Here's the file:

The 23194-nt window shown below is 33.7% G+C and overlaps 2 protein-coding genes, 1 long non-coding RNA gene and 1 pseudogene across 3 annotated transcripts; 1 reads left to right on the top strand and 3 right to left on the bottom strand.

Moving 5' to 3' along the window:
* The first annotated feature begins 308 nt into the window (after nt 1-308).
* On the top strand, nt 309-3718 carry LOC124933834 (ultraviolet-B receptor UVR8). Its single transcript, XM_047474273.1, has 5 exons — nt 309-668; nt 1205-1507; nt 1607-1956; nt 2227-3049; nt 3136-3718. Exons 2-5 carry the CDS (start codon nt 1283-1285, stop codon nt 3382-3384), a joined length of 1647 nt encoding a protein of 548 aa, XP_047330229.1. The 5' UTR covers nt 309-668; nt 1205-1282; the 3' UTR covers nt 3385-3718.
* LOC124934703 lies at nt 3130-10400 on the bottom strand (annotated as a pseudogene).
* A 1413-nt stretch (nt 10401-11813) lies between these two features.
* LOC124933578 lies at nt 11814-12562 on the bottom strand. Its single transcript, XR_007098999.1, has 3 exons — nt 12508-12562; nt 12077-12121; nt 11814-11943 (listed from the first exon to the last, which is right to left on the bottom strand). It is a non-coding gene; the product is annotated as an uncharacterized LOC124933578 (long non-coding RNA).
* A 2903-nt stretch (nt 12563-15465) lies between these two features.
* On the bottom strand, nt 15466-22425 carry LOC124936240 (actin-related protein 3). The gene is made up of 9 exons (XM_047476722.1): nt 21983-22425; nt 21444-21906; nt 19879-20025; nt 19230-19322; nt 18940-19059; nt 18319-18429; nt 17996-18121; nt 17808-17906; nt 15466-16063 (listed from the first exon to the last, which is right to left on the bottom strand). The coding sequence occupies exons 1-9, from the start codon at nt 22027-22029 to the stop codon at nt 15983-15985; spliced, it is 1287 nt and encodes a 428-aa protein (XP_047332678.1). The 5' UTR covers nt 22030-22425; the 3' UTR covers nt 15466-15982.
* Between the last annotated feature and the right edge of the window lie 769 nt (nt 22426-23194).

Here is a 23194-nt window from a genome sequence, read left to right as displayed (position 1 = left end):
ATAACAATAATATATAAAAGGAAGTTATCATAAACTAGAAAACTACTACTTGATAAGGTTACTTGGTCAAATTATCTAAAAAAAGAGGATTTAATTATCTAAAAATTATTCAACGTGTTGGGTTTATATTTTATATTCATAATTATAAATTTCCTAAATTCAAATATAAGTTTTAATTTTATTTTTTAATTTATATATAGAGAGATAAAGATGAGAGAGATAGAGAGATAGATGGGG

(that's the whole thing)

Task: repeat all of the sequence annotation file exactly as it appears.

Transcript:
The 23194-nt window shown below is 33.7% G+C and overlaps 2 protein-coding genes, 1 long non-coding RNA gene and 1 pseudogene across 3 annotated transcripts; 1 reads left to right on the top strand and 3 right to left on the bottom strand.

Moving 5' to 3' along the window:
* The first annotated feature begins 308 nt into the window (after nt 1-308).
* On the top strand, nt 309-3718 carry LOC124933834 (ultraviolet-B receptor UVR8). Its single transcript, XM_047474273.1, has 5 exons — nt 309-668; nt 1205-1507; nt 1607-1956; nt 2227-3049; nt 3136-3718. Exons 2-5 carry the CDS (start codon nt 1283-1285, stop codon nt 3382-3384), a joined length of 1647 nt encoding a protein of 548 aa, XP_047330229.1. The 5' UTR covers nt 309-668; nt 1205-1282; the 3' UTR covers nt 3385-3718.
* LOC124934703 lies at nt 3130-10400 on the bottom strand (annotated as a pseudogene).
* A 1413-nt stretch (nt 10401-11813) lies between these two features.
* LOC124933578 lies at nt 11814-12562 on the bottom strand. Its single transcript, XR_007098999.1, has 3 exons — nt 12508-12562; nt 12077-12121; nt 11814-11943 (listed from the first exon to the last, which is right to left on the bottom strand). It is a non-coding gene; the product is annotated as an uncharacterized LOC124933578 (long non-coding RNA).
* A 2903-nt stretch (nt 12563-15465) lies between these two features.
* On the bottom strand, nt 15466-22425 carry LOC124936240 (actin-related protein 3). The gene is made up of 9 exons (XM_047476722.1): nt 21983-22425; nt 21444-21906; nt 19879-20025; nt 19230-19322; nt 18940-19059; nt 18319-18429; nt 17996-18121; nt 17808-17906; nt 15466-16063 (listed from the first exon to the last, which is right to left on the bottom strand). The coding sequence occupies exons 1-9, from the start codon at nt 22027-22029 to the stop codon at nt 15983-15985; spliced, it is 1287 nt and encodes a 428-aa protein (XP_047332678.1). The 5' UTR covers nt 22030-22425; the 3' UTR covers nt 15466-15982.
* Between the last annotated feature and the right edge of the window lie 769 nt (nt 22426-23194).

Here is a 23194-nt window from a genome sequence, read left to right as displayed (position 1 = left end):
ATAACAATAATATATAAAAGGAAGTTATCATAAACTAGAAAACTACTACTTGATAAGGTTACTTGGTCAAATTATCTAAAAAAAGAGGATTTAATTATCTAAAAATTATTCAACGTGTTGGGTTTATATTTTATATTCATAATTATAAATTTCCTAAATTCAAATATAAGTTTTAATTTTATTTTTTAATTTATATATAGAGAGATAAAGATGAGAGAGATAGAGAGATAGATGGGG